BEIJING – The 35th anniversary of Japan-China peace and friendship treaty passed quietly Monday, with no official events to mark the occasion as relations remain frayed by the Senkaku Islands territorial dispute.
A two-day forum of about 100 experts from the two countries had been scheduled to be held in Beijing, but it was postponed at China’s request.
The annual forum has been jointly organized by the Japanese nonprofit think tank Genron NPO and the state-controlled China Daily newspaper since 2005.
While China’s major media outlets did not touch on the anniversary Monday, its Foreign Ministry issued a statement saying the two countries should resolve the current difficulties “in a spirit of taking history as a mirror and looking ahead to the future.”
The Japanese think tank and the Chinese newspaper released the results of their annual opinion survey last week, which showed that more than 90 percent of both Japanese and Chinese have negative feelings toward each other’s country, the worst since similar polls began in 2005.
One of the major reasons cited in the survey was the dispute over the Senkaku Islands in the East China Sea.
Bilateral relations sank to their lowest point in years when the Japanese central government effectively nationalized the uninhabited islets last September.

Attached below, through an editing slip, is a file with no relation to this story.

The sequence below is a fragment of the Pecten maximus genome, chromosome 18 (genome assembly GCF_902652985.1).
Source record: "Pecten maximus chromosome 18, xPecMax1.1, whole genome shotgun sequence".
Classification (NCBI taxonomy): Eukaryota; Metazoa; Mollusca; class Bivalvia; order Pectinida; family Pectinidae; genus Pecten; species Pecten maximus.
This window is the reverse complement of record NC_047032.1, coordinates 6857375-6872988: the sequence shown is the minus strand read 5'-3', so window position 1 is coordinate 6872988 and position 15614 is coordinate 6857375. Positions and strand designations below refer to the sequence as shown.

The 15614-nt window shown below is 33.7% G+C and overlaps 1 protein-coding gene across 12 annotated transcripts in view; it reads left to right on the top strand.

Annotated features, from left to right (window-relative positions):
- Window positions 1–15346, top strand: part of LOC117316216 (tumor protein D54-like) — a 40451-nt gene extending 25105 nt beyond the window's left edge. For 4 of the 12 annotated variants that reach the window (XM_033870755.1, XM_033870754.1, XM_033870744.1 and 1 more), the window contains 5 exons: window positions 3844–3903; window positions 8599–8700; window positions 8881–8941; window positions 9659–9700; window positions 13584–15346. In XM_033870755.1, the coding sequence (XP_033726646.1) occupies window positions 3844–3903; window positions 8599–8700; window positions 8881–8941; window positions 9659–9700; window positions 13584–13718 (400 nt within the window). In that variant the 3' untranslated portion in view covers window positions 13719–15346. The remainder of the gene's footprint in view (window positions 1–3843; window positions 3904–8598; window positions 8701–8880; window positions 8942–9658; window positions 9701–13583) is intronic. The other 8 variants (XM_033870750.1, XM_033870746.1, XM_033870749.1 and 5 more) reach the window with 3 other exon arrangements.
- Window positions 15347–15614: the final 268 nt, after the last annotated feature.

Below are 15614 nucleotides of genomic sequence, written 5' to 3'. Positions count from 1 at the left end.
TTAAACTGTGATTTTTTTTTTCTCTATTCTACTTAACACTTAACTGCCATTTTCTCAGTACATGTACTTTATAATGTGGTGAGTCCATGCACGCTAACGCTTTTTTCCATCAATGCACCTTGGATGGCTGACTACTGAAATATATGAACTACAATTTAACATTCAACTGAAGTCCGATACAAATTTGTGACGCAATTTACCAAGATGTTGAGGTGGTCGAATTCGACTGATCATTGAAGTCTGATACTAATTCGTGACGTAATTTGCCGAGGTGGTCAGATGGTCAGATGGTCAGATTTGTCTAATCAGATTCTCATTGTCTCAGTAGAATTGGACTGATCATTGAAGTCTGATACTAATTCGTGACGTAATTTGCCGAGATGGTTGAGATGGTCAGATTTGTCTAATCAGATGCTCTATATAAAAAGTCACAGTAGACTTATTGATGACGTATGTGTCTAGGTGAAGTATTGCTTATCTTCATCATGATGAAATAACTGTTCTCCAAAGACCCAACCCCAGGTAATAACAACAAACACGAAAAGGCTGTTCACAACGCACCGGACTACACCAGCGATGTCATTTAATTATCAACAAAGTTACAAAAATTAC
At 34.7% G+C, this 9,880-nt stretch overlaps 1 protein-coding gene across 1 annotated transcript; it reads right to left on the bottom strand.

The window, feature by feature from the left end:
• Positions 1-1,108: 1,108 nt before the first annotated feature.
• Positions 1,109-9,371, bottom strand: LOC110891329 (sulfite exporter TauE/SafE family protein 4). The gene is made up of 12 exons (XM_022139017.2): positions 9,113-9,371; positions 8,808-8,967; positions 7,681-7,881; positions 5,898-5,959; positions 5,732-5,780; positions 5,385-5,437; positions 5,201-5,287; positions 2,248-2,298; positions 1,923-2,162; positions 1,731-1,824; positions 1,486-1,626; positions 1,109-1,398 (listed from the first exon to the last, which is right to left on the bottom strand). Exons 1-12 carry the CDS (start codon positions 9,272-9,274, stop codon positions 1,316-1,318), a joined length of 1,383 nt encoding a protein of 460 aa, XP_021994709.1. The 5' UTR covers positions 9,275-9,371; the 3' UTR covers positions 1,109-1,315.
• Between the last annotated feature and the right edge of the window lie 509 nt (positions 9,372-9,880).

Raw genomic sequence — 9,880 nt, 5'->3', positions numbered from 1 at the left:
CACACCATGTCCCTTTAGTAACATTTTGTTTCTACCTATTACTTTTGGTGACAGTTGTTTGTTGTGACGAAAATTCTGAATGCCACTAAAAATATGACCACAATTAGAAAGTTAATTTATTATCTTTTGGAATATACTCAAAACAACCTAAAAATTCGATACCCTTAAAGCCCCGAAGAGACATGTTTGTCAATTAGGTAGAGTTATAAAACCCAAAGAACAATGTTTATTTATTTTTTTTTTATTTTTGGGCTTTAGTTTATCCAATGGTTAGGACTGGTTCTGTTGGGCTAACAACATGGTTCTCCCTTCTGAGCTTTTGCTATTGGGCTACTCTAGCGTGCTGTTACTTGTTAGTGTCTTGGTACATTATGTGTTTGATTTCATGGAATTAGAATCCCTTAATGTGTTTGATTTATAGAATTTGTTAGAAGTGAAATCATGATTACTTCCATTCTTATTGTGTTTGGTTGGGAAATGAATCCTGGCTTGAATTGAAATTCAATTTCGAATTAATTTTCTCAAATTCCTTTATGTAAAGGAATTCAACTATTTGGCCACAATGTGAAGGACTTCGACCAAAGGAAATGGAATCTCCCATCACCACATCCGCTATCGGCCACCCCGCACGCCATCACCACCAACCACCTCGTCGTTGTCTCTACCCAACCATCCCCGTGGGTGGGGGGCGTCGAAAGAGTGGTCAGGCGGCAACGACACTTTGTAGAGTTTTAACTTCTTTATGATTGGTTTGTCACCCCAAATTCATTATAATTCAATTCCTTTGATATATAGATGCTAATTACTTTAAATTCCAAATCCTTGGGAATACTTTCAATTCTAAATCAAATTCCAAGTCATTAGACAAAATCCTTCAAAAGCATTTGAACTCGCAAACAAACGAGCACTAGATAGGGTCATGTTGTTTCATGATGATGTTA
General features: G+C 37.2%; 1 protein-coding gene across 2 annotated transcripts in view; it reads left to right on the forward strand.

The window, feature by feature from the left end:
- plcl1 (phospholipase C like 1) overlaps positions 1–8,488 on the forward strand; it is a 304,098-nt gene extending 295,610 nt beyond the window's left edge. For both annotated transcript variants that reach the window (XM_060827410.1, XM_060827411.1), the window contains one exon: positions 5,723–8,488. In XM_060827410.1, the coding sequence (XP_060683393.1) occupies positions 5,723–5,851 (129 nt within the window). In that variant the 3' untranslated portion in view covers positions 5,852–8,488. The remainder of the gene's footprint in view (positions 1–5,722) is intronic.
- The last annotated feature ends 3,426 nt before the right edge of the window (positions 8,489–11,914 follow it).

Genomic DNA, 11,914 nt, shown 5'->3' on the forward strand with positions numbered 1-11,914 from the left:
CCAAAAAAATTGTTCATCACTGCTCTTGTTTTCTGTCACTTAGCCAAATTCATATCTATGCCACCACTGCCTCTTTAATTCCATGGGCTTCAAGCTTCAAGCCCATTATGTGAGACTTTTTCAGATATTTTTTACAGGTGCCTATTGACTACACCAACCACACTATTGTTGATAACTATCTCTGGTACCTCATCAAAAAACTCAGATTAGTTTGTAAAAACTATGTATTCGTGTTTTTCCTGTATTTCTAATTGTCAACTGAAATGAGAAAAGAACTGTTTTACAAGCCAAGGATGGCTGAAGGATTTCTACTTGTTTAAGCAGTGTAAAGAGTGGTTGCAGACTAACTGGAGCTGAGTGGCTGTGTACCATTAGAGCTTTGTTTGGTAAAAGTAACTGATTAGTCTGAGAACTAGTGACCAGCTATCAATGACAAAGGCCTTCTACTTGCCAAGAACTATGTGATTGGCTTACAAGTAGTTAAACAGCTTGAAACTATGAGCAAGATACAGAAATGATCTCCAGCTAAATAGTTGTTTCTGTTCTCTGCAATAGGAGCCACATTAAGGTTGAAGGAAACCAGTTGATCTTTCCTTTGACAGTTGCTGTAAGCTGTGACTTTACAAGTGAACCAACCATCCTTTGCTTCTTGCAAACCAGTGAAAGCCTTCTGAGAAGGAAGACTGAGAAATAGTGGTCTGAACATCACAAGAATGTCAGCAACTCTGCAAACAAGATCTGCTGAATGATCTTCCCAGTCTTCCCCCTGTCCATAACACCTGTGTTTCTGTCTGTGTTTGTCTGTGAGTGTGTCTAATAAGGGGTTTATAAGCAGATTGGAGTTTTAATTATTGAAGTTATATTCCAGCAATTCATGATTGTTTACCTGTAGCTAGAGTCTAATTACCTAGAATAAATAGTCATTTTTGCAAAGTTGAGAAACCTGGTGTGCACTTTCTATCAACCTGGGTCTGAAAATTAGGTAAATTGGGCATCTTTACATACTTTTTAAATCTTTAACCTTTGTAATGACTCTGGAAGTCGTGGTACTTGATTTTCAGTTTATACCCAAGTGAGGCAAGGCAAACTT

The move sparked violent anti-Japan protests across China, where the island chain is called Diaoyu.
Chinese authorities are reportedly nervous about any sign of unrest in the run-up to the first anniversary on Sept. 11.
The friendship treaty was signed in 1978, six years after diplomatic ties were normalized.
The accord stipulates that the two countries will develop bilateral relations based on the principles of “mutual respect for sovereignty and territorial integrity, mutual non-aggression, non-interference in each other’s internal affairs, equality and mutual benefit and peaceful coexistence.”
It also says that the two countries “in their mutual relations (shall) settle all disputes by peaceful means and shall refrain from the use or threat of force.”
On Monday, a cross-party delegation of younger Japanese lawmakers held talks with Yang Yanyi, assistant minister of the Chinese Communist Party’s International Department, and other officials in Beijing.
The nine-member delegation, headed by Kiyohiko Toyama of New Komeito, said it agreed with the Chinese officials on the need to improve bilateral ties.
The Chinese officials insisted that it would be difficult to overcome the current difficult political situation unless Japan admits the existence of “a territorial dispute” over the islets, according to Toyama.
Yang, a former director general of the Foreign Ministry’s Department of Asian Affairs, told the delegation that Japan is not taking “proper action,” Toyama said.